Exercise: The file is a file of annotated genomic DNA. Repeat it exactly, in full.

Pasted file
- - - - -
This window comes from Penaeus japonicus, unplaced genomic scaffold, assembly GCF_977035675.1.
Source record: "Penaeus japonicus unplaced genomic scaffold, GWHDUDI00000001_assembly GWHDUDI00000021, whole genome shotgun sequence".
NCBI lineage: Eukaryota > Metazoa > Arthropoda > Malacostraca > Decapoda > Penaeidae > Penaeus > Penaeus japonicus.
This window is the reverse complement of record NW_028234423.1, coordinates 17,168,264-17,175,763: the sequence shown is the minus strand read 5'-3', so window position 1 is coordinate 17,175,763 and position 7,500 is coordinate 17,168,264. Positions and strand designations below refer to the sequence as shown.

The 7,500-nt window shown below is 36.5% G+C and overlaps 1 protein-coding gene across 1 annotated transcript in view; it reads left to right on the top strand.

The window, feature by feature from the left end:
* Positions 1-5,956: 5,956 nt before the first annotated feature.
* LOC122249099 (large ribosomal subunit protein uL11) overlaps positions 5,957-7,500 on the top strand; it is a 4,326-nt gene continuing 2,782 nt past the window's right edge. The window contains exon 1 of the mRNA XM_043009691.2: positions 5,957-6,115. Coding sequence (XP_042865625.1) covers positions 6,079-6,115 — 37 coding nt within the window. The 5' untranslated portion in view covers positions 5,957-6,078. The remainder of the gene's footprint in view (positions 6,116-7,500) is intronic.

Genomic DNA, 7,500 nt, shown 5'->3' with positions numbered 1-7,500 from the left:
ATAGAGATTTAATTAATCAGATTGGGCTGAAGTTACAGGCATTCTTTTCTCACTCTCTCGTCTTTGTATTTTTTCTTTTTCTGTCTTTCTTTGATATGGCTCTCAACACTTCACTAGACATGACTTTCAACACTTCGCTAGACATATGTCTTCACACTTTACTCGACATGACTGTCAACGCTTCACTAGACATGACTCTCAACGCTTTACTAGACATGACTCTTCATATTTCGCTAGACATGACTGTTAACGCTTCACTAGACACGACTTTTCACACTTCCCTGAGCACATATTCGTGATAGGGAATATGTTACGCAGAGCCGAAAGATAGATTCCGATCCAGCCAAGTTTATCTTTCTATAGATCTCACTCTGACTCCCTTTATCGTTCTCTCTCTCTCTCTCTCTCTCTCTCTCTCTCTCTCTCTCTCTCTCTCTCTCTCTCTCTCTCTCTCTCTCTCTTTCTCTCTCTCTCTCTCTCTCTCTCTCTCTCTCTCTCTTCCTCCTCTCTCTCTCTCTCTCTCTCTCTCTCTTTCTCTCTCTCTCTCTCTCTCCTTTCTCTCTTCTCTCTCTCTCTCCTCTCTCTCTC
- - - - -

This window comes from Penaeus japonicus, unplaced genomic scaffold, assembly GCF_977035675.1.
Source record: "Penaeus japonicus unplaced genomic scaffold, GWHDUDI00000001_assembly GWHDUDI00000021, whole genome shotgun sequence".
NCBI lineage: Eukaryota > Metazoa > Arthropoda > Malacostraca > Decapoda > Penaeidae > Penaeus > Penaeus japonicus.
This window is the reverse complement of record NW_028234423.1, coordinates 17,168,264-17,175,763: the sequence shown is the minus strand read 5'-3', so window position 1 is coordinate 17,175,763 and position 7,500 is coordinate 17,168,264. Positions and strand designations below refer to the sequence as shown.

The 7,500-nt window shown below is 36.5% G+C and overlaps 1 protein-coding gene across 1 annotated transcript in view; it reads left to right on the top strand.

The window, feature by feature from the left end:
* Positions 1-5,956: 5,956 nt before the first annotated feature.
* LOC122249099 (large ribosomal subunit protein uL11) overlaps positions 5,957-7,500 on the top strand; it is a 4,326-nt gene continuing 2,782 nt past the window's right edge. The window contains exon 1 of the mRNA XM_043009691.2: positions 5,957-6,115. Coding sequence (XP_042865625.1) covers positions 6,079-6,115 — 37 coding nt within the window. The 5' untranslated portion in view covers positions 5,957-6,078. The remainder of the gene's footprint in view (positions 6,116-7,500) is intronic.

Genomic DNA, 7,500 nt, shown 5'->3' with positions numbered 1-7,500 from the left:
ATAGAGATTTAATTAATCAGATTGGGCTGAAGTTACAGGCATTCTTTTCTCACTCTCTCGTCTTTGTATTTTTTCTTTTTCTGTCTTTCTTTGATATGGCTCTCAACACTTCACTAGACATGACTTTCAACACTTCGCTAGACATATGTCTTCACACTTTACTCGACATGACTGTCAACGCTTCACTAGACATGACTCTCAACGCTTTACTAGACATGACTCTTCATATTTCGCTAGACATGACTGTTAACGCTTCACTAGACACGACTTTTCACACTTCCCTGAGCACATATTCGTGATAGGGAATATGTTACGCAGAGCCGAAAGATAGATTCCGATCCAGCCAAGTTTATCTTTCTATAGATCTCACTCTGACTCCCTTTATCGTTCTCTCTCTCTCTCTCTCTCTCTCTCTCTCTCTCTCTCTCTCTCTCTCTCTCTCTCTCTCTCTCTCTCTCTCTTTCTCTCTCTCTCTCTCTCTCTCTCTCTCTCTCTCTCTTCCTCCTCTCTCTCTCTCTCTCTCTCTCTCTCTTTCTCTCTCTCTCTCTCTCTCCTTTCTCTCTTCTCTCTCTCTCTCCTCTCTCTCTC